Re: VOODOO = I AND I *LINK*
Posted By: Heather In Response To: Re: RE: samurai (Heather)
Date: Wednesday, 27 December 2006, at 1:24 a.m.
In Response To: Re: RE: samurai (Heather)
The Essence of Voodoo:
Within the voodoo society, there are no accidents. Practitioners believe that nothing and no event has a life of its own. That is why "vous deux", you two, you too. The universe is all one. Each thing affects something else. Scientists know that. Nature knows it. Many spiritualists agree that we are not separate, we all serve as parts of One. So, in essence, what you do unto another, you do unto you, because you ARE the other. Voo doo. View you. We are mirrors of each others souls. God is manifest through the spirits of ancestors who can bring good or harm and must be honored in ceremonies. There is a sacred cycle between the living and the dead. Believers ask for their misery to end. Rituals include prayers, drumming, dancing, singing and animal sacrifice.
Voodoo and its fight to survive.
"Despite Voodoo's noble status as one of the worlds oldest religions, it has been typically characterized as barbaric, primitive, sexually licentious practice based on superstition and spectacle. Much of this image however, is due to a concerted effort by Europeans, who have a massive fear of anything African, to suppress and distort a legitimate and unique religion that flourished among their enslaved Africans. When slavers brought these peoples across the ocean to the Americas, the African's brought their religion with them. However, since slavery included stripping the slaves of their language, culture, and heritage, this religion had to take some different forms. It had to be practiced in secret, since in some places it was punishable by death, and it had to adapt to the loss of their African languages. In order to survive, Voodoo also adopted many elements of Christianity. When the French who were the colonizers of Haiti, realized that the religion of the Africans was a threat to the colonial system, they prohibited all African religion practices and severely punished the practitioners of Voodoo with imprisonment, lashings and hangings. This religious struggle continued for three centuries, but none of the punishments could extinguished the faith of the Africans. This process of acculturation helped Voodoo to grow under harsh cultural conditions in many areas of the Americas.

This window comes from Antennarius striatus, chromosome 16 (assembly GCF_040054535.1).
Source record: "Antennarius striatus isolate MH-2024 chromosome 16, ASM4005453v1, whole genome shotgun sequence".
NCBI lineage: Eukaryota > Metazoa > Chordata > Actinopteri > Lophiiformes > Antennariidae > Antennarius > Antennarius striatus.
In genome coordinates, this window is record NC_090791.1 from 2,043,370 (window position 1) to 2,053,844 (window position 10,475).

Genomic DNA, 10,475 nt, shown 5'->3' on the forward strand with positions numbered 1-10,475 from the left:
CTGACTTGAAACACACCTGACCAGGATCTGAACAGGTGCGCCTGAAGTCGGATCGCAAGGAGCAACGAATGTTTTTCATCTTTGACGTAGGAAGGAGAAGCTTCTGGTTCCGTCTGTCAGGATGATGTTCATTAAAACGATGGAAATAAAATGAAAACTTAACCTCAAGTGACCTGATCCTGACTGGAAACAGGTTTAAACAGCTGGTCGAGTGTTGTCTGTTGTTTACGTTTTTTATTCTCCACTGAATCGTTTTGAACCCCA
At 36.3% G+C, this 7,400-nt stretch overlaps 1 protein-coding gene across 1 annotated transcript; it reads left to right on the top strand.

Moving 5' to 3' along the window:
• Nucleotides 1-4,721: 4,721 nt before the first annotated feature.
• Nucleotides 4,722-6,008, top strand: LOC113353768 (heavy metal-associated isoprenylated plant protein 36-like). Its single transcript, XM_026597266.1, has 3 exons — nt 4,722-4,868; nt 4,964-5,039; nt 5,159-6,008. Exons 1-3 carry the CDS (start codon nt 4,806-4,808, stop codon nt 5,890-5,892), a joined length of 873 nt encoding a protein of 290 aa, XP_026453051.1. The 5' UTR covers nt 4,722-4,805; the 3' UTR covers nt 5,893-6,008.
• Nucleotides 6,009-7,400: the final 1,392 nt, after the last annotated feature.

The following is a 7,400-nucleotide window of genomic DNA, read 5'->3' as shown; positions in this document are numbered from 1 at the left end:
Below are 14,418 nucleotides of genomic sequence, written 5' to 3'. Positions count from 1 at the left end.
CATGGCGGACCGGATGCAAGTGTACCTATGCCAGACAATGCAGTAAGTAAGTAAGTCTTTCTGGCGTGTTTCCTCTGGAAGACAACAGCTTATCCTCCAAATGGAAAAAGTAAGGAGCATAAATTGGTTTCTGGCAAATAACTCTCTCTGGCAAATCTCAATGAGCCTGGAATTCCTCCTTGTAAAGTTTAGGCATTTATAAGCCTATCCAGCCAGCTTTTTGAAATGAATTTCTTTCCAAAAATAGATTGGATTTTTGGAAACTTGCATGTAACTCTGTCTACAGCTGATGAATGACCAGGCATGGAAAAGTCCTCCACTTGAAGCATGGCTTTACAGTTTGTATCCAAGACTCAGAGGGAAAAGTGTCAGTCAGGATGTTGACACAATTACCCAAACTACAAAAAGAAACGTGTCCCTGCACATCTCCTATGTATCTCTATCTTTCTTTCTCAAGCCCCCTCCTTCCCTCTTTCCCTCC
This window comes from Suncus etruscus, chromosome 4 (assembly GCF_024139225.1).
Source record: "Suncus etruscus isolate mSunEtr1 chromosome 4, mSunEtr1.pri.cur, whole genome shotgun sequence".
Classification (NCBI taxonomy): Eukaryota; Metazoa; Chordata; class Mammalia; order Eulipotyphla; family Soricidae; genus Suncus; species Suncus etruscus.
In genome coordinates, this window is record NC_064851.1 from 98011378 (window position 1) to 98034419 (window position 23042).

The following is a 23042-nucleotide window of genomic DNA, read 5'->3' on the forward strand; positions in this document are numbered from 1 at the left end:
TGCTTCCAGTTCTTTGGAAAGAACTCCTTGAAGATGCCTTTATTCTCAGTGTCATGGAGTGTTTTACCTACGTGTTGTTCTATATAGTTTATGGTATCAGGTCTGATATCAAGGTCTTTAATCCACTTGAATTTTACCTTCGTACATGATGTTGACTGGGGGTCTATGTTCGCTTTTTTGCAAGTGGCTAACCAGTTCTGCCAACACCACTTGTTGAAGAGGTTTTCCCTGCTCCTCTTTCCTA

Voodoo survives as a legitimate religion in a number of areas of the world, Brazil where it is called "Candomblé" and the English speaking Caribbean where it is called “Obeah”. The Ewe people of southern Togo and southeastern Ghana -- two countries in West Africa -- are devout believers. In most of the United States however, white slavers were successful in stripping slaves of their Voodoo traditions and beliefs. Thus Voodoo is, for most African Americans, yet another part of their heritage that they can only try to re-discover. "
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